Name: Liaoning Province
Location: China

Age: Early Cretaceous

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Taphonomy


The most important part of the Jehol group is the Yixian Formation. This is near the base, and contains many of the best preserved fossils. The formation consists of a series of intercalated lacustrine and volcanic sediments, which were deposited on the bottom of shallow lakes and rivers. The best fossils occur at the lower part in buff-coloured lacustrine sediments [3].

Exceptional preservation was due to rapid burial in these fine-grained sediments. Organisms are often preserved in their original position and with soft tissues such as wings, skin, eyes, feathers, gills and even parasites. The preservation is of such a high level that even veins of leaves and insect wings, and filaments of feathers are preserved [7]. The primitive bird Sinornis has collagen fibrils, barbs and feathers preserved, which provide information on the evolution of feathers [3]. Some specimens possess fossilised stomach contents and even patterns on the skin are preserved. The colours cannot be identified, but it is possible to see that insects, fish and small dinosaurs were spotted or striped, like their living counterparts [7].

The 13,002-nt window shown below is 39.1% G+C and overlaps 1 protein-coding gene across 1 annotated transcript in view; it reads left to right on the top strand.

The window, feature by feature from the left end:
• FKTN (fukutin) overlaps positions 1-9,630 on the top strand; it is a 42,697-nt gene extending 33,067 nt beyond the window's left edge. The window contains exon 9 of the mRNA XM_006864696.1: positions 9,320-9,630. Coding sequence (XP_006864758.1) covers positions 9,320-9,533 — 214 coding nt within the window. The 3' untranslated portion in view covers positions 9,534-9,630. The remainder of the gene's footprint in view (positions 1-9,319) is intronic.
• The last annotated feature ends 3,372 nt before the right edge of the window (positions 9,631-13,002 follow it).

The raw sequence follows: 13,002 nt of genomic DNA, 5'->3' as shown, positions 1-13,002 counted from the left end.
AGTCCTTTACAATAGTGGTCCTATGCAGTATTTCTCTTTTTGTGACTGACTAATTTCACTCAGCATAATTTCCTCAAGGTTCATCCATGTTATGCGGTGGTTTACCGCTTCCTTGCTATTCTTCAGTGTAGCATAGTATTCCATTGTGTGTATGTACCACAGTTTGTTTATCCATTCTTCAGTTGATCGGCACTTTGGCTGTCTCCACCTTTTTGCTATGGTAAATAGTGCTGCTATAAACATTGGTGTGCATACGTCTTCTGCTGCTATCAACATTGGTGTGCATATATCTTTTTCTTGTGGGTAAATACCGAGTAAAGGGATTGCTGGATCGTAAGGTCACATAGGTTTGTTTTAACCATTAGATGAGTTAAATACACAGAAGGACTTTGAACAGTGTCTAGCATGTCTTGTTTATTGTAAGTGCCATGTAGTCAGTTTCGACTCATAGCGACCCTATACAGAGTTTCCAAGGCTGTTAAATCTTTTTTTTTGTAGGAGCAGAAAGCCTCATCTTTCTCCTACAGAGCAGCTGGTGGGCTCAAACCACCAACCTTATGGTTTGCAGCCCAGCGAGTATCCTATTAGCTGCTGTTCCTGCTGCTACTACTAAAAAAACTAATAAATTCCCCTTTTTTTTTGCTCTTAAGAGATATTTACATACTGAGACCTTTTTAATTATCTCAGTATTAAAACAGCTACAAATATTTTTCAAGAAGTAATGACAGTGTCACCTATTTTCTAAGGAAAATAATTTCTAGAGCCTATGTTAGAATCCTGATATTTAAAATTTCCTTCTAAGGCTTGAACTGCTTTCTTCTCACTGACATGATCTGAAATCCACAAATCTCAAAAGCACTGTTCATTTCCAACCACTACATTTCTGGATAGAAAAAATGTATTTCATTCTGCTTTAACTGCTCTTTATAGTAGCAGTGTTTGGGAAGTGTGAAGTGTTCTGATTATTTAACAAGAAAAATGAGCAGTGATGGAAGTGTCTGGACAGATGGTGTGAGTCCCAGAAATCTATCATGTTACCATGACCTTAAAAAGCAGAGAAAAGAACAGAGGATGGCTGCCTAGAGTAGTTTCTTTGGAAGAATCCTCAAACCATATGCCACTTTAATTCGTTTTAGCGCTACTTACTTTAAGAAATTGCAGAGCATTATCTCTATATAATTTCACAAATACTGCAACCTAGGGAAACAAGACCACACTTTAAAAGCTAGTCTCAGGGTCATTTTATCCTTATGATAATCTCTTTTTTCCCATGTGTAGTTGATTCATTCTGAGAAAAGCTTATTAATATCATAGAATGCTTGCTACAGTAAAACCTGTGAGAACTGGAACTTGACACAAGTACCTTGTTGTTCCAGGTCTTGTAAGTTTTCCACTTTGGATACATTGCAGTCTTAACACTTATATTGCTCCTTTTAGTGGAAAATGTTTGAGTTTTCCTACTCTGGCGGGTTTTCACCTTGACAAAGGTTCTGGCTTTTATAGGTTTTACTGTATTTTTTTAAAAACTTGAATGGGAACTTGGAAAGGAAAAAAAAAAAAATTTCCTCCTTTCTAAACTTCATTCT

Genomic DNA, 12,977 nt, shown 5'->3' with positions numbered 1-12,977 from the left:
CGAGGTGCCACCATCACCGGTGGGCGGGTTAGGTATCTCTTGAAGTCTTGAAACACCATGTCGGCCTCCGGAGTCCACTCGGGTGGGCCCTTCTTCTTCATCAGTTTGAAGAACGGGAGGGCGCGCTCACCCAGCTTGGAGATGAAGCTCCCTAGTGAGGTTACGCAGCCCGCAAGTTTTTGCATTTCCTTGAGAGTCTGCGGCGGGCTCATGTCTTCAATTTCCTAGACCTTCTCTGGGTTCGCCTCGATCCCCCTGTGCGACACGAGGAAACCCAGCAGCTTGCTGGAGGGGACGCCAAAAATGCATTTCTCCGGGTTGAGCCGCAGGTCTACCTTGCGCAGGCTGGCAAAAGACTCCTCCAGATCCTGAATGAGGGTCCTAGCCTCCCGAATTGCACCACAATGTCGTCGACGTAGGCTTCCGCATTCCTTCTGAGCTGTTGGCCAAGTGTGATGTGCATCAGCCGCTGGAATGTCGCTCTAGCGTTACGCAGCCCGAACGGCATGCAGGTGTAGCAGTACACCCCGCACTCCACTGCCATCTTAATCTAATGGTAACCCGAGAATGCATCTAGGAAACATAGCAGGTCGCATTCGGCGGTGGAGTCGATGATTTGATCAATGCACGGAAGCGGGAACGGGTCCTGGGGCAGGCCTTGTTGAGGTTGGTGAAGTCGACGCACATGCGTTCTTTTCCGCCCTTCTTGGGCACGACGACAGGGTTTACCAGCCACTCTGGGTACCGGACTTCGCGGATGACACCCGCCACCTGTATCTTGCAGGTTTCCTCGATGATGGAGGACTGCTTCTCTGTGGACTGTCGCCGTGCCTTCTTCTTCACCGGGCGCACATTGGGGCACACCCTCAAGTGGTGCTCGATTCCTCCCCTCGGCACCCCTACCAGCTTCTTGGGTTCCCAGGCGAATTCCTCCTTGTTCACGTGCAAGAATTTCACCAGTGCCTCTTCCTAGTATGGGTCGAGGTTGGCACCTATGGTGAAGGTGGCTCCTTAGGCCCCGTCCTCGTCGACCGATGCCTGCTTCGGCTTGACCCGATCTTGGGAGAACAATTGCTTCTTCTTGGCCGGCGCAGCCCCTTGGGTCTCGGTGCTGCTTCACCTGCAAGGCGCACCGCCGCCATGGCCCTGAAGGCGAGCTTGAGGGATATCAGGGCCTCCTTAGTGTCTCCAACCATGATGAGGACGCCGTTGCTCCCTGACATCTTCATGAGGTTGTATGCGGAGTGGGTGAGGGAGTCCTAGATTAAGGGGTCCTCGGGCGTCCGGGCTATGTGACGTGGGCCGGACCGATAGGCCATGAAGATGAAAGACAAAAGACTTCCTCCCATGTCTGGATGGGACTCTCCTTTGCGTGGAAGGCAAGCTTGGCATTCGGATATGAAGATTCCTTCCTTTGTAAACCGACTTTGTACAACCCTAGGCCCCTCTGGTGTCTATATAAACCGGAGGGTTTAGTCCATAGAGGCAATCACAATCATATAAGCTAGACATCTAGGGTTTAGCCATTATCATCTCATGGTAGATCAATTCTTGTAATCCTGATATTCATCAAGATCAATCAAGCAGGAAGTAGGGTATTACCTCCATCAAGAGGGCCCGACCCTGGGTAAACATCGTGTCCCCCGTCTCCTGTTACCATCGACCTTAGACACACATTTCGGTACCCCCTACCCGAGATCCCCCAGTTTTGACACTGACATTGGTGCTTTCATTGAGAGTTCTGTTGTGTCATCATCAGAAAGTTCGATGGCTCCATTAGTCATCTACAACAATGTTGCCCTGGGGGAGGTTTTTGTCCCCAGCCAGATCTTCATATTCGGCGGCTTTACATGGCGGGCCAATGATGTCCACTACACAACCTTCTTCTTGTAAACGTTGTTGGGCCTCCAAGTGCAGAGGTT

The Jehol biota is spectacular not only in the preservation of the fossils, but also in the abundance and diversity. For example, approximately 800 fossil birds have been found to date, which means that population dynamics can be studied, usually impossible in fossil assemblages. Sexual dimorphism (in Confuciusornis – a primitive bird) and ontogeny can also be seen. For example, ontogenetic stages in development of Liaxiornis, another primitive bird, can be seen, as well as the whole life cycles of some insects. The Yixian Formation has yielded many important new fossils including feathered dinosaurs, pterosaurs with hair-like filaments and fossil plants that are new to science. However, there are no new groups of dinosaurs and no new major taxa. It also contains an unusual amount of relict taxa, which were thought to have disappeared at the end of the Jurassic. These include particular families and genera of pterosaurs, dinosaurs and mammals [3].

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